The City of Plano, Texas Contact: BFI's Don Smith.

Waste Hauler: The public sector collects trash, and BFI has been handling commercial and apartment complex pickups.

Trash Pickups: Plano is north of Dallas and has 57,000 homes and 180,000 residents. Residents receive a 95-gallon refuse cart and either an 18-gallon recycling collection tote or a 68-gallon recycling cart.

Residential pickup is by side loader.

Recyclables: Recyclables collection is weekly on the same day as trash pickup. "Recycling in Plano is part of our franchise with the city," Smith says. All recyclables are brought to BFI's recyclery in east Plano. "We have a source separator to recover commodities, primarily cardboard," Smith says

Dillard's Fort Worth

Contact: Steve Frazee, director of building services

Waste Hauler: J.C. Duncan, Arlington.

Trash Pickups: The department store has one 40-yard container for standard, wet landfill waste, which is picked up three times per week.

Recyclables: "All our cardboard is recycled," Frazee says. "We produce 12,000 pounds to 15,000 pounds per day of shredded cardboard that Duncan hauls three times daily. It is processed in a shredder compactor."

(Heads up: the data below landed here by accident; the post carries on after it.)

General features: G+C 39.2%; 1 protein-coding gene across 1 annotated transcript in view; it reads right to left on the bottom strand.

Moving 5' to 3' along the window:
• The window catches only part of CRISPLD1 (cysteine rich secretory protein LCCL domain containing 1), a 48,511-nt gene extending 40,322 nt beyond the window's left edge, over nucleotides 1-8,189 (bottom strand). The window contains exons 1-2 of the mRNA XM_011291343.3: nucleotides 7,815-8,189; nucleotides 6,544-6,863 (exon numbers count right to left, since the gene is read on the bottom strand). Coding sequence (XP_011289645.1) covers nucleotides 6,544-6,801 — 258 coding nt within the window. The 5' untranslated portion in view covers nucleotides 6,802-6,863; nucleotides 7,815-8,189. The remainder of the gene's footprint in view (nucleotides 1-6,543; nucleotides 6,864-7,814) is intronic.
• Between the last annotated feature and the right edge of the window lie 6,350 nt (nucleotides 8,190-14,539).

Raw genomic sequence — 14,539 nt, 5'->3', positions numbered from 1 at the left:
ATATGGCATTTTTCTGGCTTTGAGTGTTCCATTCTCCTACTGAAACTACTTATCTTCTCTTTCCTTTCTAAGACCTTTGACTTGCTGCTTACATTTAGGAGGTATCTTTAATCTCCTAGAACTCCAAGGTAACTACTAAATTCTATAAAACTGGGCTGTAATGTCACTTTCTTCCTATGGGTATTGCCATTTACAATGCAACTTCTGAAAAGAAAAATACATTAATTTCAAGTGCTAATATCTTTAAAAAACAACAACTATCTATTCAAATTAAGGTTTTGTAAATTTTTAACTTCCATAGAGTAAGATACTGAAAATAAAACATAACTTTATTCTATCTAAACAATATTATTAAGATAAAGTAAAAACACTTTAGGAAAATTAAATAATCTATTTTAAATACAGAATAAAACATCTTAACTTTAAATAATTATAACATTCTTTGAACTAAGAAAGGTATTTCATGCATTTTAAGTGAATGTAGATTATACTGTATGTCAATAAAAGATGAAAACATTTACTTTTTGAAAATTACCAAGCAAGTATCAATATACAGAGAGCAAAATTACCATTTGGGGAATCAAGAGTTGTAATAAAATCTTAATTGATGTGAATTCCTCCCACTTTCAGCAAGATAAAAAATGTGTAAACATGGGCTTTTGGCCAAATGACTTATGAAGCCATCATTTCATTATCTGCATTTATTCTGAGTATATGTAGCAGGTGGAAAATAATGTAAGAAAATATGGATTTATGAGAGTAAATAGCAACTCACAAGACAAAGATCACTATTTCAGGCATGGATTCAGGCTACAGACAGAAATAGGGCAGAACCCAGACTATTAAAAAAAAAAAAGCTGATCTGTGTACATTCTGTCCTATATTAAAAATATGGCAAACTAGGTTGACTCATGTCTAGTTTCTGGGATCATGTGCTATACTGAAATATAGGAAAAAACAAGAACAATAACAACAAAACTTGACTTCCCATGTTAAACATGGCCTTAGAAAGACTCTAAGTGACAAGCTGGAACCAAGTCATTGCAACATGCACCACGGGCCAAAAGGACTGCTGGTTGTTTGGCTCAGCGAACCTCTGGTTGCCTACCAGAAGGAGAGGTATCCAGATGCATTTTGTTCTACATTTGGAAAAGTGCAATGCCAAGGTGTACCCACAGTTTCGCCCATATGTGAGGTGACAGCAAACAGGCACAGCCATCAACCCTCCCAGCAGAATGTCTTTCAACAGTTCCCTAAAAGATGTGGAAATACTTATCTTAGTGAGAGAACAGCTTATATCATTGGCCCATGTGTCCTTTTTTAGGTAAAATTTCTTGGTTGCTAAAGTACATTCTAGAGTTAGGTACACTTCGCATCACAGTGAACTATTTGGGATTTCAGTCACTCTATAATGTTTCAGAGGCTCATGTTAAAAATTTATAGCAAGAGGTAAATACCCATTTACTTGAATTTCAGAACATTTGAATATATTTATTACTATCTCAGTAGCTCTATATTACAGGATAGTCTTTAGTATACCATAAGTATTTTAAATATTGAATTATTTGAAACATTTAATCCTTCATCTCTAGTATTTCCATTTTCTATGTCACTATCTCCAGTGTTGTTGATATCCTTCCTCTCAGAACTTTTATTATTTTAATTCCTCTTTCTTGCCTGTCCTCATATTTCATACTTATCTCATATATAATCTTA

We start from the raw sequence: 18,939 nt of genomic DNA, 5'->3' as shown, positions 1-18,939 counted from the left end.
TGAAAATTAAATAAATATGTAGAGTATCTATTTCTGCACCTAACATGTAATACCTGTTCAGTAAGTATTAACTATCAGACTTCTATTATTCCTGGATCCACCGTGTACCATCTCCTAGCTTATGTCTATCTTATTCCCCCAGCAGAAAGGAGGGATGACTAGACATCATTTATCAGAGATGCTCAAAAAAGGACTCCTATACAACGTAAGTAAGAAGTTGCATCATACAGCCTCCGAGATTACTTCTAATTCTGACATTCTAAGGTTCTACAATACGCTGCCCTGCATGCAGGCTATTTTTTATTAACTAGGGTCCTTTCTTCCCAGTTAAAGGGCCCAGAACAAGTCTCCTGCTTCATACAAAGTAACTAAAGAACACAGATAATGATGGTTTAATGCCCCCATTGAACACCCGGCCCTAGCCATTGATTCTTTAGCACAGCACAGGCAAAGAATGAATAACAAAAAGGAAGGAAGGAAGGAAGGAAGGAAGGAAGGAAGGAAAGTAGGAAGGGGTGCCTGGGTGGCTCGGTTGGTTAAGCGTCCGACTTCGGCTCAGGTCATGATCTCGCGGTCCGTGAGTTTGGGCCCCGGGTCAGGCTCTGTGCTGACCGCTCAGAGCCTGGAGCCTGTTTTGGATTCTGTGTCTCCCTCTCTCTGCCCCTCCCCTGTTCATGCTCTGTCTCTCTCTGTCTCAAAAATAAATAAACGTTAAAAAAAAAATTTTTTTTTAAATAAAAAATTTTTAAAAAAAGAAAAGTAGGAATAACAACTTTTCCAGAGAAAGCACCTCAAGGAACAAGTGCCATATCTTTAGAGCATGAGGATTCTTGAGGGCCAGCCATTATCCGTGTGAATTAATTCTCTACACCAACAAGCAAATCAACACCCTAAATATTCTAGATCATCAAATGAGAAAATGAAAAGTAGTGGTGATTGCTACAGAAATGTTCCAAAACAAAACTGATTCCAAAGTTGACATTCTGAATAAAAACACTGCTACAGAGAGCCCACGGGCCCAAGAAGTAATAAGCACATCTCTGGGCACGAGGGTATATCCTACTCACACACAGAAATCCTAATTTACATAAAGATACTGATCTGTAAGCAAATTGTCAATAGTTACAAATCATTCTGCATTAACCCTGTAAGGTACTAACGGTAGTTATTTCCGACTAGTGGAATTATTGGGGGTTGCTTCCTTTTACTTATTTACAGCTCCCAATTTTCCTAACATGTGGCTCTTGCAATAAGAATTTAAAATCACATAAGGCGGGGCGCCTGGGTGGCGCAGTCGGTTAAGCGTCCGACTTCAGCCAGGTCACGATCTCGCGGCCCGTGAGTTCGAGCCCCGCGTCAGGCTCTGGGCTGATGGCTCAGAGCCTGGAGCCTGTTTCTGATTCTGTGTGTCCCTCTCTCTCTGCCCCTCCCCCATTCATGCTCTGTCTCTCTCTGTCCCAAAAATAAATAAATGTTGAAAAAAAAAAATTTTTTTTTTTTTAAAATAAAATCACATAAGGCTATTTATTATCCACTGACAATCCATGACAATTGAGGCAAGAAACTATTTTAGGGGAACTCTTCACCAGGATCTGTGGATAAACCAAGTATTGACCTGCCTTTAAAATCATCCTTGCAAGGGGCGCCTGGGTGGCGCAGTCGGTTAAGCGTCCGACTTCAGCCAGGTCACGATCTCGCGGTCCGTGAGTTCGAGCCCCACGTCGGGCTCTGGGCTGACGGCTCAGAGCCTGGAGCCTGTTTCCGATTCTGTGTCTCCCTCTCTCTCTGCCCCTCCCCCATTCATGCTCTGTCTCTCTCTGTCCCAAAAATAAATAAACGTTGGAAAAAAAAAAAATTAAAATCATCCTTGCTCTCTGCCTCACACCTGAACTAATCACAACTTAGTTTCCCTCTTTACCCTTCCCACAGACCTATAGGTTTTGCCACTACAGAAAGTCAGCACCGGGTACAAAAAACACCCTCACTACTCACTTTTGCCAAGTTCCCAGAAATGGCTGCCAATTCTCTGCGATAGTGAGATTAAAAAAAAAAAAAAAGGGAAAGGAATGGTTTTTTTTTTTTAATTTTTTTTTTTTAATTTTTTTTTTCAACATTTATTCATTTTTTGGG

Dillard's also has a 45-yard container that is picked up twice a week.

"In addition, here at the distribution center, we get two-and-a half semite loads a day of 1,500-pound bales that we receive on our trailers from our 90 different sites," Frazee says. "These are transported on a national contract that is renewed on a merit basis."

Recycling Philosophy: "We want to get the best service at the best price but it's also the attitude of the hauler that counts," he says. "If our system is down 15 minutes, it really affects us because we have 1,500 people here opening up and throwing away boxes. We could have a couple of miles of material waiting for the hauler to finish."

Miller Brewing Company Fort Worth

Contact: Paul Lee, buyer/purchasing.

Waste Hauler: WMI, except hazardous waste.

Trash Pickups: "We have four 40-cubic-yard compactors on the property in different locations, plus several portable, closed-in containers," Lee says. "The main compactor is picked up five times per week."

Recyclables: WMI markets and recycles Miller Brewing's glass. "For other commodities, such as cardboard, mixed office paper, plastic and shrink wrap, we work with suppliers and brokers," Lee says.

WMI also picks up compostable materials. WMI provides open-top containers for this.

Recycling Philosophy: "Our goal simply is to recycle everything we can and eliminate trips to the landfill," Lee says. "Plastic bottles are a new concept for us, and we're recycling them.

"We've worked with WMI to fine-tune the recycling program we've had in place and to make it more cost-efficient," Lee adds.WA